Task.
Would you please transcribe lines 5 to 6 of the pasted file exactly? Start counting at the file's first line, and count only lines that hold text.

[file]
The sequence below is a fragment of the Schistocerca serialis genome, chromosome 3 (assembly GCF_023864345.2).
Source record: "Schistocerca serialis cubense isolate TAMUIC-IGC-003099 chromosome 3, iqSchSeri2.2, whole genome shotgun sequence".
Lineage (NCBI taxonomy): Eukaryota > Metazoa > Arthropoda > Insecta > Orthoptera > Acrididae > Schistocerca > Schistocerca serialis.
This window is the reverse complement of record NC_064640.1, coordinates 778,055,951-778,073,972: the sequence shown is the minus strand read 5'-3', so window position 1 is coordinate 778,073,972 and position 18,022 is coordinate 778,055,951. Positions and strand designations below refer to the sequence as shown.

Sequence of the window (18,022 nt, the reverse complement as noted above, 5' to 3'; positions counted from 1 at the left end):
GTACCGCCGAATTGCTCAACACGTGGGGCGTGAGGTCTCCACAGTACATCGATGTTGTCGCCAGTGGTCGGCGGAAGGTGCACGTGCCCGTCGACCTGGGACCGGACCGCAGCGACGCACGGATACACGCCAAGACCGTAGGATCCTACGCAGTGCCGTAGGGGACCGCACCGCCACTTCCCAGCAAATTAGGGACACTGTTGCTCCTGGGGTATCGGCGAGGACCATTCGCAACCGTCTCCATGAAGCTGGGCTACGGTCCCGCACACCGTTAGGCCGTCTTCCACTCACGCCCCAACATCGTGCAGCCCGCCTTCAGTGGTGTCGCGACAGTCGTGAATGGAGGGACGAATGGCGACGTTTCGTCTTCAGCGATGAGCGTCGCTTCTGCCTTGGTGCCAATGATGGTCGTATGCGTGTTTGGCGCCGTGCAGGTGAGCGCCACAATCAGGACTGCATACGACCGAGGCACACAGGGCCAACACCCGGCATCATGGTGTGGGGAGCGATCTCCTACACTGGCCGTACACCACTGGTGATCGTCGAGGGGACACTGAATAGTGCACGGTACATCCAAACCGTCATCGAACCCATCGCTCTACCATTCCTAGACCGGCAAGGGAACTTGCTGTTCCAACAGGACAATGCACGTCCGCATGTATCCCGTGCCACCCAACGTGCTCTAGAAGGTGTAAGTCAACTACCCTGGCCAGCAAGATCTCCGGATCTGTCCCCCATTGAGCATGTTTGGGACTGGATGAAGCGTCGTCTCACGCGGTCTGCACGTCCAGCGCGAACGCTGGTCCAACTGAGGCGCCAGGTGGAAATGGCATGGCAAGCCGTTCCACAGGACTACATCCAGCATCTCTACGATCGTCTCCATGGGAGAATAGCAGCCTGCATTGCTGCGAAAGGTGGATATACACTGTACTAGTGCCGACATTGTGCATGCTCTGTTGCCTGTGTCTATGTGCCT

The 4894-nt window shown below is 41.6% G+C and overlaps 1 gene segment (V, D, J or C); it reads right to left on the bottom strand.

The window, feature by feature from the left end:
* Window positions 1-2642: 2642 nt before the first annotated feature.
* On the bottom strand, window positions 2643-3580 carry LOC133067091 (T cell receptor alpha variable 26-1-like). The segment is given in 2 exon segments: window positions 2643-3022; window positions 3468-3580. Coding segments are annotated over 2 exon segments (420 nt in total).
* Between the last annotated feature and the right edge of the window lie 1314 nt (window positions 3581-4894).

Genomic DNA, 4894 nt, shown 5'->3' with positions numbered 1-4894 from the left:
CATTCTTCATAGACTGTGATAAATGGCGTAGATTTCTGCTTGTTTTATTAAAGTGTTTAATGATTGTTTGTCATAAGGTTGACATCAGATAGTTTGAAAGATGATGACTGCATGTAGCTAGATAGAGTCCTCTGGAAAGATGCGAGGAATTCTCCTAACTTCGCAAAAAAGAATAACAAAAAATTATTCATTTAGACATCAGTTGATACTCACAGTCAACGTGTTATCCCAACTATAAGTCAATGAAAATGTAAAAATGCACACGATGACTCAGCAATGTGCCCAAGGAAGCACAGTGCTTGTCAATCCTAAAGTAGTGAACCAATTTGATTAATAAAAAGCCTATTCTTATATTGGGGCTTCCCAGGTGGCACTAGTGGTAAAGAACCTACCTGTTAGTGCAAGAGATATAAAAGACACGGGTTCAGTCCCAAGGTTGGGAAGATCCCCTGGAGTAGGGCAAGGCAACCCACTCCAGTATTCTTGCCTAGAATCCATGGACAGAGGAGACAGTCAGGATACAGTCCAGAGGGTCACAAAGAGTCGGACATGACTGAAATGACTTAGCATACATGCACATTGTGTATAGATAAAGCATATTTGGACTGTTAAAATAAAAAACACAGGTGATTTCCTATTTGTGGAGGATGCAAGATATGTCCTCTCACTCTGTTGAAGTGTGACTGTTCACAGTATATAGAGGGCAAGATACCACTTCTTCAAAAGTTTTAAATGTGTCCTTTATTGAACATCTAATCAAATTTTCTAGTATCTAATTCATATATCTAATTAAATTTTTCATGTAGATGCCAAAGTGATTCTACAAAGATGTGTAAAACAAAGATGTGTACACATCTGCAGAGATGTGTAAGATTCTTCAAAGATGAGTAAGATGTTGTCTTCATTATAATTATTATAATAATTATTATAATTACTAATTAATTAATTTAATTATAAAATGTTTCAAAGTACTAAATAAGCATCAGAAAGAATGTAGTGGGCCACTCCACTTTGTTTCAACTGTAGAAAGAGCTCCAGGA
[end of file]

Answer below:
Sequence of the window (18,022 nt, the reverse complement as noted above, 5' to 3'; positions counted from 1 at the left end):
GTACCGCCGAATTGCTCAACACGTGGGGCGTGAGGTCTCCACAGTACATCGATGTTGTCGCCAGTGGTCGGCGGAAGGTGCACGTGCCCGTCGACCTGGGACCGGACCGCAGCGACGCACGGATACACGCCAAGACCGTAGGATCCTACGCAGTGCCGTAGGGGACCGCACCGCCACTTCCCAGCAAATTAGGGACACTGTTGCTCCTGGGGTATCGGCGAGGACCATTCGCAACCGTCTCCATGAAGCTGGGCTACGGTCCCGCACACCGTTAGGCCGTCTTCCACTCACGCCCCAACATCGTGCAGCCCGCCTTCAGTGGTGTCGCGACAGTCGTGAATGGAGGGACGAATGGCGACGTTTCGTCTTCAGCGATGAGCGTCGCTTCTGCCTTGGTGCCAATGATGGTCGTATGCGTGTTTGGCGCCGTGCAGGTGAGCGCCACAATCAGGACTGCATACGACCGAGGCACACAGGGCCAACACCCGGCATCATGGTGTGGGGAGCGATCTCCTACACTGGCCGTACACCACTGGTGATCGTCGAGGGGACACTGAATAGTGCACGGTACATCCAAACCGTCATCGAACCCATCGCTCTACCATTCCTAGACCGGCAAGGGAACTTGCTGTTCCAACAGGACAATGCACGTCCGCATGTATCCCGTGCCACCCAACGTGCTCTAGAAGGTGTAAGTCAACTACCCTGGCCAGCAAGATCTCCGGATCTGTCCCCCATTGAGCATGTTTGGGACTGGATGAAGCGTCGTCTCACGCGGTCTGCACGTCCAGCGCGAACGCTGGTCCAACTGAGGCGCCAGGTGGAAATGGCATGGCAAGCCGTTCCACAGGACTACATCCAGCATCTCTACGATCGTCTCCATGGGAGAATAGCAGCCTGCATTGCTGCGAAAGGTGGATATACACTGTACTAGTGCCGACATTGTGCATGCTCTGTTGCCTGTGTCTATGTGCCT